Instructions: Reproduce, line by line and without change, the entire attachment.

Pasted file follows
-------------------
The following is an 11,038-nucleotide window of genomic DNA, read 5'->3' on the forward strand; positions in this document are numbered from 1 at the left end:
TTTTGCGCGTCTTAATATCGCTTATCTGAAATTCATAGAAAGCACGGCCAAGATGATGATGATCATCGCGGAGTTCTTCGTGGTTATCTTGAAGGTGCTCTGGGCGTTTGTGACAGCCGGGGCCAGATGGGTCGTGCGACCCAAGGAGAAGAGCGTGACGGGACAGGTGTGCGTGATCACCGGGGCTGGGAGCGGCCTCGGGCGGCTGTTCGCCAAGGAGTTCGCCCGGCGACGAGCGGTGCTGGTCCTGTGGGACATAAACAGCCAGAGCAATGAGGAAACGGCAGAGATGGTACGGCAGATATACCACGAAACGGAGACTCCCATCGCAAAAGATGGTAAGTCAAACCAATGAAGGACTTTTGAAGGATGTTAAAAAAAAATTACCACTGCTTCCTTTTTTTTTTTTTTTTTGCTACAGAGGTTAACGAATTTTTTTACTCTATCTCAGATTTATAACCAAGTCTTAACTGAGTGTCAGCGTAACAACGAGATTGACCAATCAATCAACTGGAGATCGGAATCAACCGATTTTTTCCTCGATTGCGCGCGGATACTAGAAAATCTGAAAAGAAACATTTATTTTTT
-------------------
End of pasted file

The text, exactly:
The following is an 11,038-nucleotide window of genomic DNA, read 5'->3' on the forward strand; positions in this document are numbered from 1 at the left end:
TTTTGCGCGTCTTAATATCGCTTATCTGAAATTCATAGAAAGCACGGCCAAGATGATGATGATCATCGCGGAGTTCTTCGTGGTTATCTTGAAGGTGCTCTGGGCGTTTGTGACAGCCGGGGCCAGATGGGTCGTGCGACCCAAGGAGAAGAGCGTGACGGGACAGGTGTGCGTGATCACCGGGGCTGGGAGCGGCCTCGGGCGGCTGTTCGCCAAGGAGTTCGCCCGGCGACGAGCGGTGCTGGTCCTGTGGGACATAAACAGCCAGAGCAATGAGGAAACGGCAGAGATGGTACGGCAGATATACCACGAAACGGAGACTCCCATCGCAAAAGATGGTAAGTCAAACCAATGAAGGACTTTTGAAGGATGTTAAAAAAAAATTACCACTGCTTCCTTTTTTTTTTTTTTTTTGCTACAGAGGTTAACGAATTTTTTTACTCTATCTCAGATTTATAACCAAGTCTTAACTGAGTGTCAGCGTAACAACGAGATTGACCAATCAATCAACTGGAGATCGGAATCAACCGATTTTTTCCTCGATTGCGCGCGGATACTAGAAAATCTGAAAAGAAACATTTATTTTTT